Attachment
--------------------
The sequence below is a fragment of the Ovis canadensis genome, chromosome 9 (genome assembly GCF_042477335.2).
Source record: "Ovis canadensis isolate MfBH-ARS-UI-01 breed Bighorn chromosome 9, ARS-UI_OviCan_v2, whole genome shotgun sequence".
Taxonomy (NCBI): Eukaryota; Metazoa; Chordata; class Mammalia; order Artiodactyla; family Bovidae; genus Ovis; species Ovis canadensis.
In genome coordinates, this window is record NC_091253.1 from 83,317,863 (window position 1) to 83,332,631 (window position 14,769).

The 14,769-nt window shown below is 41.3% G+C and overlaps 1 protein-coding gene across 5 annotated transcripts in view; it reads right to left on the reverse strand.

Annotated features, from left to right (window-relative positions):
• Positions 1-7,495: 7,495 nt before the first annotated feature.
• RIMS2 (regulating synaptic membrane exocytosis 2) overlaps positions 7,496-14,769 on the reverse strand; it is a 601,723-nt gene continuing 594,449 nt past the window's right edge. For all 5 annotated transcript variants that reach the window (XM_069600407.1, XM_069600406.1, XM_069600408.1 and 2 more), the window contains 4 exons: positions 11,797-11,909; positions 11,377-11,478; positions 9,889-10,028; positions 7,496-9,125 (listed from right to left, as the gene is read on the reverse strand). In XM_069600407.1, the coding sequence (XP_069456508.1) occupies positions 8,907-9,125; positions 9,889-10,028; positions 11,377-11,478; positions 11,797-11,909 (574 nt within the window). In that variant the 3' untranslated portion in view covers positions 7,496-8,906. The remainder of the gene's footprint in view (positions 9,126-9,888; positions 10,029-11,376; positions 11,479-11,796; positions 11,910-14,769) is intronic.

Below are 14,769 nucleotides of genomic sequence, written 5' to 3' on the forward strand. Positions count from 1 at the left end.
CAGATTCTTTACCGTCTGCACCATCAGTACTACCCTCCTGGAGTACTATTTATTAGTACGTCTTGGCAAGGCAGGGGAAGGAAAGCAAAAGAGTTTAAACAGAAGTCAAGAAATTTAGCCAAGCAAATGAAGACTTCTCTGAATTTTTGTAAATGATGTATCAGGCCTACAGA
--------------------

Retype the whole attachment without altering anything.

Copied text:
The sequence below is a fragment of the Ovis canadensis genome, chromosome 9 (genome assembly GCF_042477335.2).
Source record: "Ovis canadensis isolate MfBH-ARS-UI-01 breed Bighorn chromosome 9, ARS-UI_OviCan_v2, whole genome shotgun sequence".
Taxonomy (NCBI): Eukaryota; Metazoa; Chordata; class Mammalia; order Artiodactyla; family Bovidae; genus Ovis; species Ovis canadensis.
In genome coordinates, this window is record NC_091253.1 from 83,317,863 (window position 1) to 83,332,631 (window position 14,769).

The 14,769-nt window shown below is 41.3% G+C and overlaps 1 protein-coding gene across 5 annotated transcripts in view; it reads right to left on the reverse strand.

Annotated features, from left to right (window-relative positions):
• Positions 1-7,495: 7,495 nt before the first annotated feature.
• RIMS2 (regulating synaptic membrane exocytosis 2) overlaps positions 7,496-14,769 on the reverse strand; it is a 601,723-nt gene continuing 594,449 nt past the window's right edge. For all 5 annotated transcript variants that reach the window (XM_069600407.1, XM_069600406.1, XM_069600408.1 and 2 more), the window contains 4 exons: positions 11,797-11,909; positions 11,377-11,478; positions 9,889-10,028; positions 7,496-9,125 (listed from right to left, as the gene is read on the reverse strand). In XM_069600407.1, the coding sequence (XP_069456508.1) occupies positions 8,907-9,125; positions 9,889-10,028; positions 11,377-11,478; positions 11,797-11,909 (574 nt within the window). In that variant the 3' untranslated portion in view covers positions 7,496-8,906. The remainder of the gene's footprint in view (positions 9,126-9,888; positions 10,029-11,376; positions 11,479-11,796; positions 11,910-14,769) is intronic.

Below are 14,769 nucleotides of genomic sequence, written 5' to 3' on the forward strand. Positions count from 1 at the left end.
CAGATTCTTTACCGTCTGCACCATCAGTACTACCCTCCTGGAGTACTATTTATTAGTACGTCTTGGCAAGGCAGGGGAAGGAAAGCAAAAGAGTTTAAACAGAAGTCAAGAAATTTAGCCAAGCAAATGAAGACTTCTCTGAATTTTTGTAAATGATGTATCAGGCCTACAGA